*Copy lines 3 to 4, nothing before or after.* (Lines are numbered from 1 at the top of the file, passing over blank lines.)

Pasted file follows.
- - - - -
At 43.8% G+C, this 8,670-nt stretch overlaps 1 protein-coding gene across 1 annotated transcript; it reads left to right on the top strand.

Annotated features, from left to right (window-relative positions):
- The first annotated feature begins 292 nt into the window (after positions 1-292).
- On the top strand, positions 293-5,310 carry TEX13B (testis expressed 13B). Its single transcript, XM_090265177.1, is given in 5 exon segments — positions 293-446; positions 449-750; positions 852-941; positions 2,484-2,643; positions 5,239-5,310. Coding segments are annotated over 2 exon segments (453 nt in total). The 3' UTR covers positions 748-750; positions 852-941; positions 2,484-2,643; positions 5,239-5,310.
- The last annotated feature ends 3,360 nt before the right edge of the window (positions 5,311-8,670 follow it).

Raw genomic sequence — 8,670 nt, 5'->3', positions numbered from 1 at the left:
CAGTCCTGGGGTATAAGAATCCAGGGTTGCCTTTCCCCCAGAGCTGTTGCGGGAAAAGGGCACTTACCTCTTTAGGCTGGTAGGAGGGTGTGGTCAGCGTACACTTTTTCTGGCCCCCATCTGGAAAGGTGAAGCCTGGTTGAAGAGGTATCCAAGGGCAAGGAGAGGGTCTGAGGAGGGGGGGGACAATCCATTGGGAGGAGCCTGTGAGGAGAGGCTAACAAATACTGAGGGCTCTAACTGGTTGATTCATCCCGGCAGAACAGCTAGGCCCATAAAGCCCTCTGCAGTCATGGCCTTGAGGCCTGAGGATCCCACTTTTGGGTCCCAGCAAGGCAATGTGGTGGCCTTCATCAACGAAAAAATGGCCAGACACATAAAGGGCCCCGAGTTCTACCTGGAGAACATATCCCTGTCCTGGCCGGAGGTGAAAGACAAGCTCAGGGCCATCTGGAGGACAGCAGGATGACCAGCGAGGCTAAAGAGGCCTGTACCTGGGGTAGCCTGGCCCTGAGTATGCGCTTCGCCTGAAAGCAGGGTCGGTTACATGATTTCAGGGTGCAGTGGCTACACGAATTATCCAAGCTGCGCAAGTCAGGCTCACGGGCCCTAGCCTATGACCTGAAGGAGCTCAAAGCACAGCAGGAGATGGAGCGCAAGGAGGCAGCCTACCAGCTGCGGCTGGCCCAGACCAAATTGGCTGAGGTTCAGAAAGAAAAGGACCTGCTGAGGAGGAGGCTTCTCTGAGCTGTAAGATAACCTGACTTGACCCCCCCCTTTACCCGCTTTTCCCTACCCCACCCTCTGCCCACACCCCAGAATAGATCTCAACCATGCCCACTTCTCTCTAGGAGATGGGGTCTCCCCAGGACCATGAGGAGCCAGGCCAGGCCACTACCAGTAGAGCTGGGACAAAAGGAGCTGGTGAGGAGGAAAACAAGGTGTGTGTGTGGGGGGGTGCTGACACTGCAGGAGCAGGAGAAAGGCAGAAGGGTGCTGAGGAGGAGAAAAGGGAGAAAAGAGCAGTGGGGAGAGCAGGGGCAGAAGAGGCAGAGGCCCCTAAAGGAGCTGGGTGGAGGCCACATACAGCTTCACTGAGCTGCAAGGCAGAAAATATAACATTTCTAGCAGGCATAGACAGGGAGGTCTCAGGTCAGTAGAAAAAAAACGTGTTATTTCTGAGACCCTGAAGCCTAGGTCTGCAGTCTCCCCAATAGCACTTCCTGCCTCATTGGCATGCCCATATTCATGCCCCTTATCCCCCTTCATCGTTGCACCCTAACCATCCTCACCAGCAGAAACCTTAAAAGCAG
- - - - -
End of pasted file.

- The first annotated feature begins 292 nt into the window (after positions 1-292).
- On the top strand, positions 293-5,310 carry TEX13B (testis expressed 13B). Its single transcript, XM_090265177.1, is given in 5 exon segments — positions 293-446; positions 449-750; positions 852-941; positions 2,484-2,643; positions 5,239-5,310. Coding segments are annotated over 2 exon segments (453 nt in total). The 3' UTR covers positions 748-750; positions 852-941; positions 2,484-2,643; positions 5,239-5,310.